In case you missed it, my shiny mission statement on the front of my website is:

“My vision for education is one in which all differences are included and welcomed; education is flexible, relevant and leads towards positive social change.”

It’s a grandiose statement that took me a while to come up with (thanks to my brother), but it does encompass the kind of education I want to be a part of and advocate for.

Sometimes this is challenged – I am required to walk my talk, even when it’s awkward.

Most of the time I feel like I am in a privileged situation and in a lot of instances I sit in the majority, this was the case recently: I was booked to speak for a conference. As I got off the phone, having negotiated my fee and the content I would deliver, I realised I had forgotten to ask about the programme’s representation of people of colour. My first thoughts were: do I need to? Then doubts crept in: they’ve already booked me now with me not asking that question, will they think I’m a job’s worth? Would they have booked me if I had asked that question? And the big one, what if their response was:

We don’t have any people of colour on our programme at the moment, but if you want to give up your slot on the programme for someone you can.

– what would I do in that situation? How far am I willing to be an ally?

Whilst I sat with these moral dilemmas, I dropped the organiser an email asking the question. Up to this point we’d had pretty quick back-and-forward communication. After asking this question, it took two days for them to reply – in the virtual-world-context this seemed like a long time. This delay fuelled my insecurities: should I have brought the issue up? Is it my place to when I’m not a person of colour myself? Will I still work with them if they give me a negative response?

Which got me thinking further – I was going through this inner turmoil around the situation, even though I was in the position of privilege: what must it be like for my colleagues and friends who are people of colour who can’t not bring their colour into the conversation? In lots of educational settings still, just being person of a colour who is a teacher, leader or person of influence is a political statement in itself. I know this one, sometimes by saying the name of my partner I know a political statement has been presented, because I am do not conform to the heteronormative (when really all I wanted to do was have a moan about her not doing the washing up or something).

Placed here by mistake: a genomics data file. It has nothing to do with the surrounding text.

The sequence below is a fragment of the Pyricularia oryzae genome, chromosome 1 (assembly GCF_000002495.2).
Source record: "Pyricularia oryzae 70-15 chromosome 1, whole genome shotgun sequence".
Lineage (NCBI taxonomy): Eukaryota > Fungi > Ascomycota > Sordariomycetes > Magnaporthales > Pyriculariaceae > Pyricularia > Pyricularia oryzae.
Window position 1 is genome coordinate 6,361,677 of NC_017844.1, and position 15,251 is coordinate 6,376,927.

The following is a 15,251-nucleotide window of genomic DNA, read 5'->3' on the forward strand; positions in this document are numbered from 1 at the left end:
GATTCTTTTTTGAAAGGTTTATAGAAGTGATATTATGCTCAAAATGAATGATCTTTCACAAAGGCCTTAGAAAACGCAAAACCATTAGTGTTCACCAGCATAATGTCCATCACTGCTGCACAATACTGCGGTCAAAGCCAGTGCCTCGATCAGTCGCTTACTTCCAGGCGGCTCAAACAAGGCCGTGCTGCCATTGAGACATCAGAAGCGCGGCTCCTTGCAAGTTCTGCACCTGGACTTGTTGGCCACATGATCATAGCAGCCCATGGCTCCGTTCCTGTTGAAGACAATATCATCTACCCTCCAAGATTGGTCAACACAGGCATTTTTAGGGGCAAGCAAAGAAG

There was a lot of debate over the summer over on #edutwitter about representation and people of influence and people in positions of privilege giving a platform and voice for minority groups. I saw a lot of things that disheartened me coming from teachers. A lot of what I read did not fit in with my vision of education –  a place where all differences are included and welcomed.

In this instance, the organiser got back to me and said “great, is there any people of colour you can recommend who speak on the topic?” It was at that point I realised that I couldn’t(!). So I then spent an hour and a half remembering people I had met, looking for friends of friends, reading people’s work – so that I could make some recommendations.

Again, it took extra work to for me to advocate equality for a minority group. This has happened before, when leading on PSHE lessons I have spent extra time going through search engines to ensure that my resources visually represent a range of people – that a usual ‘group of teenagers drinking’ wouldn’t show. This is a similar debate when discussion positive discrimination: by ‘doing extra’ or ‘creating extra opportunities’ for minority groups we are not being ‘equal.’ However, my belief is, that until society/education has become equal we will have to make more of an effort and take extra time to ensure we are at the same level  – be that representation, pay, work opportunities etc. It was an important thing for me to do in this situation – to walk my talk.

It brings up the question of ally-ship and what it actually means: 

How far should we go? 

How far do we put ourselves out or inconvenience ourselves? 

How much extra time do we spend making equality happen in our classrooms and schools?

Maybe even sacrifice? I didn’t have to answer the question: would I give up my position to speak for a person of colour? – this time.

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